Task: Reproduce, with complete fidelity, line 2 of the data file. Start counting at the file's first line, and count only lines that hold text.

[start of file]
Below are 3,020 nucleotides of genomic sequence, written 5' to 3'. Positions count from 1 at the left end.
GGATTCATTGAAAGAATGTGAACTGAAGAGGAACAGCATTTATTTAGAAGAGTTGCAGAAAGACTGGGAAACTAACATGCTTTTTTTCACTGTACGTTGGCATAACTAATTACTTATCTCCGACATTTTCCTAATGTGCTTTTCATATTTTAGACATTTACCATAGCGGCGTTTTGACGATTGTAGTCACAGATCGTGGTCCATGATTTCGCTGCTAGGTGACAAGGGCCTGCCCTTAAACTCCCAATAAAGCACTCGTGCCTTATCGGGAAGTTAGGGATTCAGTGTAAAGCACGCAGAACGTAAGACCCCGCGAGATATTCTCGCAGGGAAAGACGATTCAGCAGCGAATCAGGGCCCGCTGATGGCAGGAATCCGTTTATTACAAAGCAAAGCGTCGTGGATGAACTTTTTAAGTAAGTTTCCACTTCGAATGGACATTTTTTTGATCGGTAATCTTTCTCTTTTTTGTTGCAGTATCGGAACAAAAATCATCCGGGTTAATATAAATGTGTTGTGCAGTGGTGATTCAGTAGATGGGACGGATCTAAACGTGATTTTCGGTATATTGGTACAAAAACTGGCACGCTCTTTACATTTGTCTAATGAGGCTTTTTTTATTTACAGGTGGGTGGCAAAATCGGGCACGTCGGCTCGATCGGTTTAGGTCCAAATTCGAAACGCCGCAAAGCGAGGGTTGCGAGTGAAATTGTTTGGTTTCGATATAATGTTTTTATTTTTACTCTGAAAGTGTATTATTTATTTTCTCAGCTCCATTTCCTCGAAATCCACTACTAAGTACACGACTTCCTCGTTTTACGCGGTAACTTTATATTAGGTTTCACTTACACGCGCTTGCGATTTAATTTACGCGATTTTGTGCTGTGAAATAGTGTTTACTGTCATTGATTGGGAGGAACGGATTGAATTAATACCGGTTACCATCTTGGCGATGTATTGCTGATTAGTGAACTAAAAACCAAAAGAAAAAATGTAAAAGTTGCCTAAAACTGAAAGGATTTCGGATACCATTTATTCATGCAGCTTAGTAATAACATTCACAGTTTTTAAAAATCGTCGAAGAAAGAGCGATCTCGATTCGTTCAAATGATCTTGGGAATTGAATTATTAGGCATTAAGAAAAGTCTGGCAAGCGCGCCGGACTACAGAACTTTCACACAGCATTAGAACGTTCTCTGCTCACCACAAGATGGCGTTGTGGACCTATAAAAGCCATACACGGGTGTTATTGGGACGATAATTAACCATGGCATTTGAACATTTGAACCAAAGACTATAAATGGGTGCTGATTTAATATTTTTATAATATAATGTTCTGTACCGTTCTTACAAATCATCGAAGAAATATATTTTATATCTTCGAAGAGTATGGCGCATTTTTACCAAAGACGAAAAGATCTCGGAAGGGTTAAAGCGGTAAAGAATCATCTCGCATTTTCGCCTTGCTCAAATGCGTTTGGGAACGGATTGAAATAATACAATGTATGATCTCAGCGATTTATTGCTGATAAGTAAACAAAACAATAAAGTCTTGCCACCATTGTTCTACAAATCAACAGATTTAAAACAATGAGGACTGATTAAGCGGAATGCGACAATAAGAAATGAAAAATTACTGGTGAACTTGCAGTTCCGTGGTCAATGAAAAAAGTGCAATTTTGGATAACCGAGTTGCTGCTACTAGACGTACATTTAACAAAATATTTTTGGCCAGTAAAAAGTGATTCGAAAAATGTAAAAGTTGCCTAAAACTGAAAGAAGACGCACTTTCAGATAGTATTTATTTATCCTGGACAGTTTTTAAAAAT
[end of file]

GGATTCATTGAAAGAATGTGAACTGAAGAGGAACAGCATTTATTTAGAAGAGTTGCAGAAAGACTGGGAAACTAACATGCTTTTTTTCACTGTACGTTGGCATAACTAATTACTTATCTCCGACATTTTCCTAATGTGCTTTTCATATTTTAGACATTTACCATAGCGGCGTTTTGACGATTGTAGTCACAGATCGTGGTCCATGATTTCGCTGCTAGGTGACAAGGGCCTGCCCTTAAACTCCCAATAAAGCACTCGTGCCTTATCGGGAAGTTAGGGATTCAGTGTAAAGCACGCAGAACGTAAGACCCCGCGAGATATTCTCGCAGGGAAAGACGATTCAGCAGCGAATCAGGGCCCGCTGATGGCAGGAATCCGTTTATTACAAAGCAAAGCGTCGTGGATGAACTTTTTAAGTAAGTTTCCACTTCGAATGGACATTTTTTTGATCGGTAATCTTTCTCTTTTTTGTTGCAGTATCGGAACAAAAATCATCCGGGTTAATATAAATGTGTTGTGCAGTGGTGATTCAGTAGATGGGACGGATCTAAACGTGATTTTCGGTATATTGGTACAAAAACTGGCACGCTCTTTACATTTGTCTAATGAGGCTTTTTTTATTTACAGGTGGGTGGCAAAATCGGGCACGTCGGCTCGATCGGTTTAGGTCCAAATTCGAAACGCCGCAAAGCGAGGGTTGCGAGTGAAATTGTTTGGTTTCGATATAATGTTTTTATTTTTACTCTGAAAGTGTATTATTTATTTTCTCAGCTCCATTTCCTCGAAATCCACTACTAAGTACACGACTTCCTCGTTTTACGCGGTAACTTTATATTAGGTTTCACTTACACGCGCTTGCGATTTAATTTACGCGATTTTGTGCTGTGAAATAGTGTTTACTGTCATTGATTGGGAGGAACGGATTGAATTAATACCGGTTACCATCTTGGCGATGTATTGCTGATTAGTGAACTAAAAACCAAAAGAAAAAATGTAAAAGTTGCCTAAAACTGAAAGGATTTCGGATACCATTTATTCATGCAGCTTAGTAATAACATTCACAGTTTTTAAAAATCGTCGAAGAAAGAGCGATCTCGATTCGTTCAAATGATCTTGGGAATTGAATTATTAGGCATTAAGAAAAGTCTGGCAAGCGCGCCGGACTACAGAACTTTCACACAGCATTAGAACGTTCTCTGCTCACCACAAGATGGCGTTGTGGACCTATAAAAGCCATACACGGGTGTTATTGGGACGATAATTAACCATGGCATTTGAACATTTGAACCAAAGACTATAAATGGGTGCTGATTTAATATTTTTATAATATAATGTTCTGTACCGTTCTTACAAATCATCGAAGAAATATATTTTATATCTTCGAAGAGTATGGCGCATTTTTACCAAAGACGAAAAGATCTCGGAAGGGTTAAAGCGGTAAAGAATCATCTCGCATTTTCGCCTTGCTCAAATGCGTTTGGGAACGGATTGAAATAATACAATGTATGATCTCAGCGATTTATTGCTGATAAGTAAACAAAACAATAAAGTCTTGCCACCATTGTTCTACAAATCAACAGATTTAAAACAATGAGGACTGATTAAGCGGAATGCGACAATAAGAAATGAAAAATTACTGGTGAACTTGCAGTTCCGTGGTCAATGAAAAAAGTGCAATTTTGGATAACCGAGTTGCTGCTACTAGACGTACATTTAACAAAATATTTTTGGCCAGTAAAAAGTGATTCGAAAAATGTAAAAGTTGCCTAAAACTGAAAGAAGACGCACTTTCAGATAGTATTTATTTATCCTGGACAGTTTTTAAAAAT